Campaigners challenge U.N. over forced labour in Uzbekistan's cotton industry

by Kieran Guilbert | KieranG77 | Thomson Reuters Foundation
Friday, 23 November 2018 15:29 GMT

ARCHIVE PHOTO - An Uzbek woman picks up cotton in a field outside Tashkent. REUTERS/Shamil Zhumatov

Image Caption and Rights Information
Despite ending child labour in 2015, activists say hundreds of thousands of people in Uzbekistan are still forced to pick cotton

(Adds fresh comment from U.N. International Labour Organization)

By Kieran Guilbert

LONDON, Nov 23 (Thomson Reuters Foundation) - Rights groups on Friday disputed findings by the United Nations showing Uzbekistan has nearly eliminated forced labour from its cotton industry, saying that exploitation is still "systematic".

The annual cotton harvest in Uzbekistan is the world's largest recruitment operation, with about 2.6 million people temporarily picking cotton every year, according to the U.N. International Labour Organization (ILO).

Prime Minister Abdulla Aripov said last year that the Central Asian nation would no longer have thousands of students, teachers and healthcare workers picking the harvest - halting a practice widely condemned as forced labour.

On Thursday the ILO said 93 percent of people involved in the country's 2018 cotton harvest had worked voluntarily, and the systematic recruitment of students, teachers, doctors and nurses had ended.

Yet the Uzbek-German Forum for Human Rights said its own research since September found that public sector workers were still being forced to pick cotton by the state in Uzbekistan - one of the world's leading cotton exporters.

"Our evidence shows forced labour this year was still systematic and massive," Umida Niyazova, director at the forum, told the Thomson Reuters Foundation in a telephone interview.

The rights group monitored this year's cotton harvest in seven regions and interviewed at least 300 people who were forced to work or pay for workers to take their place, she said.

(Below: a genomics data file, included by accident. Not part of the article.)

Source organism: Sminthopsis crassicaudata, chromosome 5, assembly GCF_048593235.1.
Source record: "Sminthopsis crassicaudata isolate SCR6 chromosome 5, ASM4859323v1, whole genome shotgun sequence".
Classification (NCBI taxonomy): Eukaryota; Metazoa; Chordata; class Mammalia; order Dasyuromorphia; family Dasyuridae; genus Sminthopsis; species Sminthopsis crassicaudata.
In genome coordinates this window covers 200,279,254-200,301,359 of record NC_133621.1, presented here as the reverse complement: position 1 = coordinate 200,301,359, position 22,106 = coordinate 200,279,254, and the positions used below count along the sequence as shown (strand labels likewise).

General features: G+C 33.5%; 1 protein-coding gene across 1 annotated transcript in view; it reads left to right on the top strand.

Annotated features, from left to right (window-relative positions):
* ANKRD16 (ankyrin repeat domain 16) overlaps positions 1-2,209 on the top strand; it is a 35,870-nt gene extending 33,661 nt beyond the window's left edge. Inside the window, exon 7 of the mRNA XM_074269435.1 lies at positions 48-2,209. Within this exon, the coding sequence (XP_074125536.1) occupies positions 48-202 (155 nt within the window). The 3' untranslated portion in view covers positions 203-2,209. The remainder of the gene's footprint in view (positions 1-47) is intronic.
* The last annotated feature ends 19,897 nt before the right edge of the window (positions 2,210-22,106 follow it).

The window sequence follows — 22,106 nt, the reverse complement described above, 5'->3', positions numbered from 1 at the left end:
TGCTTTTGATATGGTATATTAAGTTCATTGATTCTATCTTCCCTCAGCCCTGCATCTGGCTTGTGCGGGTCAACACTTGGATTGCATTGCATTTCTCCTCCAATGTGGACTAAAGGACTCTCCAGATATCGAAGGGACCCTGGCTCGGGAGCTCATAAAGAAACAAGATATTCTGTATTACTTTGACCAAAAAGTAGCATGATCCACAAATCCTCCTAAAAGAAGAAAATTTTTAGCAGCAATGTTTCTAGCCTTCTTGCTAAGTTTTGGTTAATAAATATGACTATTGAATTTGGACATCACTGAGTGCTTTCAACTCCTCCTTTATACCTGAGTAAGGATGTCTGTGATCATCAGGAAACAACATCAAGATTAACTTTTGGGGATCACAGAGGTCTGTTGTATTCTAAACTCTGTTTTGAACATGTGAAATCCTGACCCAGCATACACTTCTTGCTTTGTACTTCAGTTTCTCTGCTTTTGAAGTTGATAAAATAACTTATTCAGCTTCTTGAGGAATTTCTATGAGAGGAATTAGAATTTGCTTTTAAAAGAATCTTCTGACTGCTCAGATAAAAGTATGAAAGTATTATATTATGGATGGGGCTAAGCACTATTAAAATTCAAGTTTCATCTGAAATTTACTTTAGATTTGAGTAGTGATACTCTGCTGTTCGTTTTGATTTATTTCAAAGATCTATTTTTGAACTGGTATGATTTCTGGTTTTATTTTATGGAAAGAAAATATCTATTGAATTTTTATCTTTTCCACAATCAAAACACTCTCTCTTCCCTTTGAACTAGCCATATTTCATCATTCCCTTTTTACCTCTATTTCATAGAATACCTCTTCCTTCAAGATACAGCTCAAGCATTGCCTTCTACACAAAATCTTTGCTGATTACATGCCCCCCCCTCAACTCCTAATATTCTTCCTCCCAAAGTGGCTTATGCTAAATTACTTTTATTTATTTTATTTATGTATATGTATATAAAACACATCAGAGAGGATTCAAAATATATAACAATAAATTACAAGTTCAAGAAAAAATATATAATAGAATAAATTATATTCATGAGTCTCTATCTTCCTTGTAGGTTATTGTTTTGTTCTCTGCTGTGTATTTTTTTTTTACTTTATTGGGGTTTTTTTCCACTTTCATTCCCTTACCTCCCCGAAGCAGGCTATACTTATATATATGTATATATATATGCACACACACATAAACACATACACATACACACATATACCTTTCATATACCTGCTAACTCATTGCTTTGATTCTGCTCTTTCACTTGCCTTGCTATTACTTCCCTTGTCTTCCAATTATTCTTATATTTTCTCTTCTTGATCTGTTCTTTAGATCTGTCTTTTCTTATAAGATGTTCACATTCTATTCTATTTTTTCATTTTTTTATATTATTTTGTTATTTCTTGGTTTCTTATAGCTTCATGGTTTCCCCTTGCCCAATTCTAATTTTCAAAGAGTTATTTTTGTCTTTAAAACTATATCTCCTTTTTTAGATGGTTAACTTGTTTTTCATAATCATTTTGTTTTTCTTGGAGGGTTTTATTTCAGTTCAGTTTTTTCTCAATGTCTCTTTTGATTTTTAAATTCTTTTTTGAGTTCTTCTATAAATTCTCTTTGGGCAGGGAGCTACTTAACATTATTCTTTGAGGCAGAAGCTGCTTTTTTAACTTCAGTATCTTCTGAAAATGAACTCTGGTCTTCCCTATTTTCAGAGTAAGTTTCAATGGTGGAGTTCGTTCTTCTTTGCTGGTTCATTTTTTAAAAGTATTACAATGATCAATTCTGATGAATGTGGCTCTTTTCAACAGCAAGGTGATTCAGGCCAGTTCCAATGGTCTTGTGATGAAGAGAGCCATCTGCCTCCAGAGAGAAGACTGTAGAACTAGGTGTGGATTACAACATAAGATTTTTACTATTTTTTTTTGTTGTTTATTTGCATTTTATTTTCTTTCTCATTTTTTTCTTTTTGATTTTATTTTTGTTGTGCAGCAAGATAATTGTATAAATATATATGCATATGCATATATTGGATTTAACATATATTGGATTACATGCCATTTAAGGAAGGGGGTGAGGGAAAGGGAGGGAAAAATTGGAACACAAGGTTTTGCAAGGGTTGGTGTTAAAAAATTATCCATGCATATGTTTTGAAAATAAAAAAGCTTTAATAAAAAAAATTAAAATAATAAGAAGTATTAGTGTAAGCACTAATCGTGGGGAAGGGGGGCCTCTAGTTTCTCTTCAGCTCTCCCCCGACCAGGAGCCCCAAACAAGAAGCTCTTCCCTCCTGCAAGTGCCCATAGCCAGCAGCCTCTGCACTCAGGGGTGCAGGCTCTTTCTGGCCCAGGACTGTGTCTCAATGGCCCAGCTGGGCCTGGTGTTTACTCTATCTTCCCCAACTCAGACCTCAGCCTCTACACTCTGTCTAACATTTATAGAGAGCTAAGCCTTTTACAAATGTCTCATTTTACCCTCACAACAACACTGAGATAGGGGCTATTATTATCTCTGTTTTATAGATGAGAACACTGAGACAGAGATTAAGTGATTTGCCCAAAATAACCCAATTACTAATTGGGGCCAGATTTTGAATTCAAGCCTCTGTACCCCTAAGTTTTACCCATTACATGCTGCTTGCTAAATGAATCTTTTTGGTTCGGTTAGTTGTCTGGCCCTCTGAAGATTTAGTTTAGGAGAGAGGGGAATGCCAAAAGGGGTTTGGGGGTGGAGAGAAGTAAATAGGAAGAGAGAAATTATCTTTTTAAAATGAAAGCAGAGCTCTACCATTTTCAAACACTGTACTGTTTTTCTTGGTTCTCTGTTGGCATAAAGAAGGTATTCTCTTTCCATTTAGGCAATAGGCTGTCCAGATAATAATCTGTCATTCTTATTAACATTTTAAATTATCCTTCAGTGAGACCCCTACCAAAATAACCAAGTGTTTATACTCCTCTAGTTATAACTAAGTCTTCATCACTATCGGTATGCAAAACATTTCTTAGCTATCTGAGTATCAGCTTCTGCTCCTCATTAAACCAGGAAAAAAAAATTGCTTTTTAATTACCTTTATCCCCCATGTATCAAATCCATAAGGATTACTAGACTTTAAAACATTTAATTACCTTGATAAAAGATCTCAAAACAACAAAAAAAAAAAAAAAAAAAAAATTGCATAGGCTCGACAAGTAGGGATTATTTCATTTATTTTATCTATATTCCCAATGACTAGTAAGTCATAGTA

Neither the Uzbek labour ministry nor the embassy in London could be reached for comment.

The ILO said on Thursday in a statement that Uzbekistan had "demonstrated that it deserves full support from the international community" for its efforts to stop forced labour.

"ILO monitors have observed that ... measures are working and people on the ground can feel a real difference," it said, outlining that ILO experts had carried out 11,000 independent interviews with people involved in the harvest.

"The ILO stands by its vigorous and extensive methodology," spokesman Hans von Rohland told the Thomson Reuters Foundation on Friday.

"The ILO is committed to ensuring transparent and open dialogue with civil society on matters related to eradicating forced labour in the cotton harvest in Uzbekistan."

Despite ending the use of child labour in 2015 under international pressure including boycott campaigns, activists say hundreds of thousands of people in Uzbekistan are still regularly forced to pick cotton for weeks in poor conditions.

"If 93 percent of cotton pickers are working voluntarily, that would still leave about 180,000 who are not," said Steve Swerdlow, Central Asia researcher for Human Rights Watch (HRW).

"This shows there is still a serious and significant problem," Swerdlow added. "There has been major progress recently but not a total victory. That will take several years."

And despite its promises, the Uzbek government has not yet given the local administration an alternative to recruiting huge workforces to pick the large quotas of cotton it demands, said Jakub Sobik of Britain-based charity Anti-Slavery International.

"This in turn may lead to the local officials falling into old habits and practices," he added. "Despite some positive changes, it is too early to announce the end of forced labour."

(Reporting by Kieran Guilbert, Editing by Claire Cozens. Please credit the Thomson Reuters Foundation, the charitable arm of Thomson Reuters, that covers humanitarian news, women's and LGBT+ rights, human trafficking, property rights, and climate change. Visit http://news.trust.org)

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